Wednesday, May 21, 2014

Integrating Admob to LibGDX based games

Recently, I had to find out about how to put mobile advertisements of Admob on Android based games which are based on LibGDX. After searching on the web and reading different online articles, I figured it out. Since, I will be using this thing in most of the future LibGDX based games, I decided to write down the procedure I followed in a blogpost so that I will not forget it. So, here I write down the sequence of steps I went through to achieve it. 

1) The very first thing we have to do is creating an account in the Admob website in the URL:
After creating the account, you should login to your account and goto the monetize tab. There you can find the "Monetize new app" option which you should select. Now, you should create a new ad unit by filling the necessary information. Copy the ad unit ID to some temporary place which you need later in your programming codes. 

2) Open your eclipse IDE with the workspace where your LibGDX based game project resides. From the Android SDK manager, install the "Google Play services" library which is listed under the 'Extra' category. Now you have to import this installed library into your eclipse workspace.
Click File > Import, select Android > Existing Android Code into Workspace, and browse to the copy of the library project to import it. (It should be copied from the original location which is  <android-sdk>/extras/google/google_play_services/libproject/google-play-services_lib/)

3) Make the imported "google-play-services_lib" a library for the android project by right-clicking on the android project, and following the rest of the instructions in the following URL.

4) Add these lines to the android manifest file,

under <application> tag,
    <meta-data android:name=""             android:value="@integer/google_play_services_version" />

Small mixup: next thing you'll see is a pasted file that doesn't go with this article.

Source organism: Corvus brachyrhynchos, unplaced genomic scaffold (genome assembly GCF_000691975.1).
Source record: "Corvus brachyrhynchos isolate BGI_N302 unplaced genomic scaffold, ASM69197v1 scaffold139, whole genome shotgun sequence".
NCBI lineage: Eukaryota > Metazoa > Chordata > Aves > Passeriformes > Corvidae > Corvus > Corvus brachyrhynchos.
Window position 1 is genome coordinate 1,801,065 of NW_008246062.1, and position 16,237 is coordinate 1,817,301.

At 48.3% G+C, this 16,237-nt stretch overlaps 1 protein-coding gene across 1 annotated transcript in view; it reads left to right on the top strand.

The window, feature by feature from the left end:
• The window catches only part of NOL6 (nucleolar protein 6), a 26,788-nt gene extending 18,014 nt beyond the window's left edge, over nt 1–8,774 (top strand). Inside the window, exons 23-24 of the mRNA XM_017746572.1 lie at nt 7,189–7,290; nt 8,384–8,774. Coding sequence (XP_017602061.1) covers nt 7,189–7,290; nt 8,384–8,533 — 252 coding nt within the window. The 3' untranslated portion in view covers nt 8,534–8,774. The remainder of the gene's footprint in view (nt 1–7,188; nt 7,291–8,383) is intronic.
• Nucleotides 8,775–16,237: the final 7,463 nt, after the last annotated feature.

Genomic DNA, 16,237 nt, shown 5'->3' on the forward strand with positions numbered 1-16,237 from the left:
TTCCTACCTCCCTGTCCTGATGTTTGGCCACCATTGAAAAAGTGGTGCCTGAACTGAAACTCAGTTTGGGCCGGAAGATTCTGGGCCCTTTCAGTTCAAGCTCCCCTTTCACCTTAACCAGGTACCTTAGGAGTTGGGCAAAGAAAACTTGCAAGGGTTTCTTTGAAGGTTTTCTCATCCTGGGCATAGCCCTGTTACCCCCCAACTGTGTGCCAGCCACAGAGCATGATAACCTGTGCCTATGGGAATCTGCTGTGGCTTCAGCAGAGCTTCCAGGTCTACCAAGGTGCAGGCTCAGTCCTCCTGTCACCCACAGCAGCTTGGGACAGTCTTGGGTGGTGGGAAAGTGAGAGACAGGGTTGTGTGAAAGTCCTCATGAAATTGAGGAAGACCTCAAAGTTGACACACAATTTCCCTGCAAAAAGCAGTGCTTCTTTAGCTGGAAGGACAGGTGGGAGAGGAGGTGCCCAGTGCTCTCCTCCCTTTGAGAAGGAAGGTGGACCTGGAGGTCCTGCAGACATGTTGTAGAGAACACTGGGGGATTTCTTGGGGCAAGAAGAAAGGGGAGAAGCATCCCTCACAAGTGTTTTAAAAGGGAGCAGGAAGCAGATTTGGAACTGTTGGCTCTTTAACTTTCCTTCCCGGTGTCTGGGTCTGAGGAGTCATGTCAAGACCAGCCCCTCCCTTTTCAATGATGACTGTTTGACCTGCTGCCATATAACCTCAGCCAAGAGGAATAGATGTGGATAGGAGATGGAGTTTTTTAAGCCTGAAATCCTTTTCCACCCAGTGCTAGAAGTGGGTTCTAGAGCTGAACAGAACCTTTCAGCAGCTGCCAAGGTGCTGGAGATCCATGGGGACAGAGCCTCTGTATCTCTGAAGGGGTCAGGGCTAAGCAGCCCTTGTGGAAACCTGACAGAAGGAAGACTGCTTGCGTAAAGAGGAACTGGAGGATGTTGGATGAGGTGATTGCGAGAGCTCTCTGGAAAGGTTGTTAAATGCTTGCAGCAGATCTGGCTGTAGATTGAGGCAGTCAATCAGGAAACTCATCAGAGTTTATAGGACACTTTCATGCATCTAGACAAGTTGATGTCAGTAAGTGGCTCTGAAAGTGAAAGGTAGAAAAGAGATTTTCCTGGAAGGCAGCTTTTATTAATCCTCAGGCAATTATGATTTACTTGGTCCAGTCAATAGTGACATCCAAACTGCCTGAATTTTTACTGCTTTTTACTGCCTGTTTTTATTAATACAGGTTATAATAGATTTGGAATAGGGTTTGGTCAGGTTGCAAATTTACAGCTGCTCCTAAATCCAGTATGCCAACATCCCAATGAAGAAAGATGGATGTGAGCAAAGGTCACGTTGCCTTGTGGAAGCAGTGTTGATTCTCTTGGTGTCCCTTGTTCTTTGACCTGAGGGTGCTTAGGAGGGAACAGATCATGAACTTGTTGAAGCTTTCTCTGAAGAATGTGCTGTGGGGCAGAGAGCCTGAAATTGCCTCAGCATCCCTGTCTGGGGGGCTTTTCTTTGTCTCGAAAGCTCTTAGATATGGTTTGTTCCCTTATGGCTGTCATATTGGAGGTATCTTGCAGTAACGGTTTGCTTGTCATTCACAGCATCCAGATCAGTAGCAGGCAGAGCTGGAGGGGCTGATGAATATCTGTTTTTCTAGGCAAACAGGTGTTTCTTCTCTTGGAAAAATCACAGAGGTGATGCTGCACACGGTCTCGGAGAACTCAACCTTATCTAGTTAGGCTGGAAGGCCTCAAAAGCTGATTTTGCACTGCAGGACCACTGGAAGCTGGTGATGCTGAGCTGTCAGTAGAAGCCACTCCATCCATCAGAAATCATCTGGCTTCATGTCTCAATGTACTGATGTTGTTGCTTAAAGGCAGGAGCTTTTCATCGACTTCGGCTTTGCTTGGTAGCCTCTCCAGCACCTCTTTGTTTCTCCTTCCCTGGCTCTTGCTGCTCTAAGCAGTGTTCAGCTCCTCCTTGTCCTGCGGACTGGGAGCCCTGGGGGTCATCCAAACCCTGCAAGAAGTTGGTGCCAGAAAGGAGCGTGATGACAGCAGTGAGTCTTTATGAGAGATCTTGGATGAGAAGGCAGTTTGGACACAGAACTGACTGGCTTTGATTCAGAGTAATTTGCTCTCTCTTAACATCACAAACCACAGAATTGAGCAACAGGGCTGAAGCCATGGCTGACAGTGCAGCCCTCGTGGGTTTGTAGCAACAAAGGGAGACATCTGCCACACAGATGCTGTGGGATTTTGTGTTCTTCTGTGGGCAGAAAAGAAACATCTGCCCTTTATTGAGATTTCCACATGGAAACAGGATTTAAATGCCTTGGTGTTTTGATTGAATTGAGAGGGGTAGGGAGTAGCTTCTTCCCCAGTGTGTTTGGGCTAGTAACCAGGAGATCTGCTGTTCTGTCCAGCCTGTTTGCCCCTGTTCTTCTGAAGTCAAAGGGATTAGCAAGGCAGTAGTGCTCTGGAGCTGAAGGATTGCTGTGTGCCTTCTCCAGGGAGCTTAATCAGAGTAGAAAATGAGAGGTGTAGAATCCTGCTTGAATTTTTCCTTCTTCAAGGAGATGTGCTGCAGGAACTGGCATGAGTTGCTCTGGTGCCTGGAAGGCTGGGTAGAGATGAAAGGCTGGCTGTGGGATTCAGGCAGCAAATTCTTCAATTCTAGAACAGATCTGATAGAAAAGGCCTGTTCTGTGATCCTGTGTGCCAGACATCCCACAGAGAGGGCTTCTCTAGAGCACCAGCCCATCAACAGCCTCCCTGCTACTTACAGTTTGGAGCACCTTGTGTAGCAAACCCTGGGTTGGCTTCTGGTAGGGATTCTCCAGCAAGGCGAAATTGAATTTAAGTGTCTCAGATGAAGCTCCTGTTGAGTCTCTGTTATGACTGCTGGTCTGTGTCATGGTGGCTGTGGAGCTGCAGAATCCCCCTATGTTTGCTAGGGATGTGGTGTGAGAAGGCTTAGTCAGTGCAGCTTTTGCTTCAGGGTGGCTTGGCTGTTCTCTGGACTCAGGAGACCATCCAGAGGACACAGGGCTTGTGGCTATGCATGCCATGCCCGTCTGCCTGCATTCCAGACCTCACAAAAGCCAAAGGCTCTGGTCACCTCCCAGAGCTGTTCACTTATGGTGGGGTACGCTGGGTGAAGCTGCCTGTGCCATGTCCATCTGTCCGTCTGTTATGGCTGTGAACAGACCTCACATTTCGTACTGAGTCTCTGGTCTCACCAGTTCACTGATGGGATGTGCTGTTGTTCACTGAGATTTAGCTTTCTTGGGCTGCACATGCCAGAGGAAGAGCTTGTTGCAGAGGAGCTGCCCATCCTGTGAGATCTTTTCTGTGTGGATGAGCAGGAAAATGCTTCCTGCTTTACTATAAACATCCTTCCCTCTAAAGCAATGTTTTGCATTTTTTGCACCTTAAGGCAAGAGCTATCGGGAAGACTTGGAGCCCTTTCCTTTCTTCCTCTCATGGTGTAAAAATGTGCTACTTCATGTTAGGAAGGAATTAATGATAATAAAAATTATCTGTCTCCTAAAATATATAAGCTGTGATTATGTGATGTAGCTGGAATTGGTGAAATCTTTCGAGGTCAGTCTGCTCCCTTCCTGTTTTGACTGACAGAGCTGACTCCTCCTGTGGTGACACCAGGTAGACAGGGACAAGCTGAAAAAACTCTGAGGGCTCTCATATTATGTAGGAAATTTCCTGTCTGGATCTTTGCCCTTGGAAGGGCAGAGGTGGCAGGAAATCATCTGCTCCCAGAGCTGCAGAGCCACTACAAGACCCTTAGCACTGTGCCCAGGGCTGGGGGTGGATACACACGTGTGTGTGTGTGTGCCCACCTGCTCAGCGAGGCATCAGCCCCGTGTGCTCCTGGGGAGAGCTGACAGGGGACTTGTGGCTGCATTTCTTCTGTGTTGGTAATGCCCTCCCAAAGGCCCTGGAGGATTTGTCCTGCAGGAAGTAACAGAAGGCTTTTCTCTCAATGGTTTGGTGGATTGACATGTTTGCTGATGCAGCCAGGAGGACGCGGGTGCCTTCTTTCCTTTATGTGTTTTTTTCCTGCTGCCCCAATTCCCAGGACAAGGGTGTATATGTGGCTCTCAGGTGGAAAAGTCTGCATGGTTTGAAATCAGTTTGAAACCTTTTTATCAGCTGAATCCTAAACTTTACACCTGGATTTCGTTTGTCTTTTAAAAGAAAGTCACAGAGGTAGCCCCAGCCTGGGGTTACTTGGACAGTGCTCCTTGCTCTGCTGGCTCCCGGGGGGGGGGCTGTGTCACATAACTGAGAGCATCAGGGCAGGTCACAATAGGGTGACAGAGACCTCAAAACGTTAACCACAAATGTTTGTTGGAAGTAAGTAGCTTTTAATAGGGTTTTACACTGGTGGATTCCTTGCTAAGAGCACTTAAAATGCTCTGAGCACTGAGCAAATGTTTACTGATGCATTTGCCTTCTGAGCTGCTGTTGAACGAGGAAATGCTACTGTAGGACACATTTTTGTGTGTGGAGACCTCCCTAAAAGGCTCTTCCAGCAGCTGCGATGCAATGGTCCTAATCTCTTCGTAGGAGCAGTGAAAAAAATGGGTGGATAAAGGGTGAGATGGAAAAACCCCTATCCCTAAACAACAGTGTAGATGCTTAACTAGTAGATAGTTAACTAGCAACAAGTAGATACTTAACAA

android:name="" android:configChanges="keyboard|keyboardHidden|orientation|screenLayout|uiMode|screenSize|smallestScreenSize"/>

under <manifest> tag,
    <uses-permission android:name="android.permission.INTERNET"></uses-permission>

5) Right-click on the android project, select properties. Goto the Android tab and set the build target API to something high as 15. (screenSize & smallestScreenSize attributes are not available in SDK 10.They have been introduced in API level 13.)

6) Now the background configurations are ready. The only thing left is to put some lines of codes to your LibGDX based game. Open the '' source file in Android project and add the following content to the 'onCreate' function.

 AndroidApplicationConfiguration cfg = new AndroidApplicationConfiguration();  
 cfg.useGL20 = false;  
 cfg.useAccelerometer = true;  
 RelativeLayout layout = new RelativeLayout(this);  
 View gameView = initializeForView(new Main(), cfg);  
 AdView adView = new AdView(this);  
 AdRequest adRequest = new AdRequest.Builder().build();  
 adRequest.isTestDevice(this); //comment out later  
 RelativeLayout.LayoutParams adParams = new RelativeLayout.LayoutParams(RelativeLayout.LayoutParams.WRAP_CONTENT, RelativeLayout.LayoutParams.WRAP_CONTENT);  
 layout.addView(adView, adParams);  

For more information, please refer to the URL:

Cheers! :)

Sunday, May 4, 2014

Creating e-books from printed books without using a scanner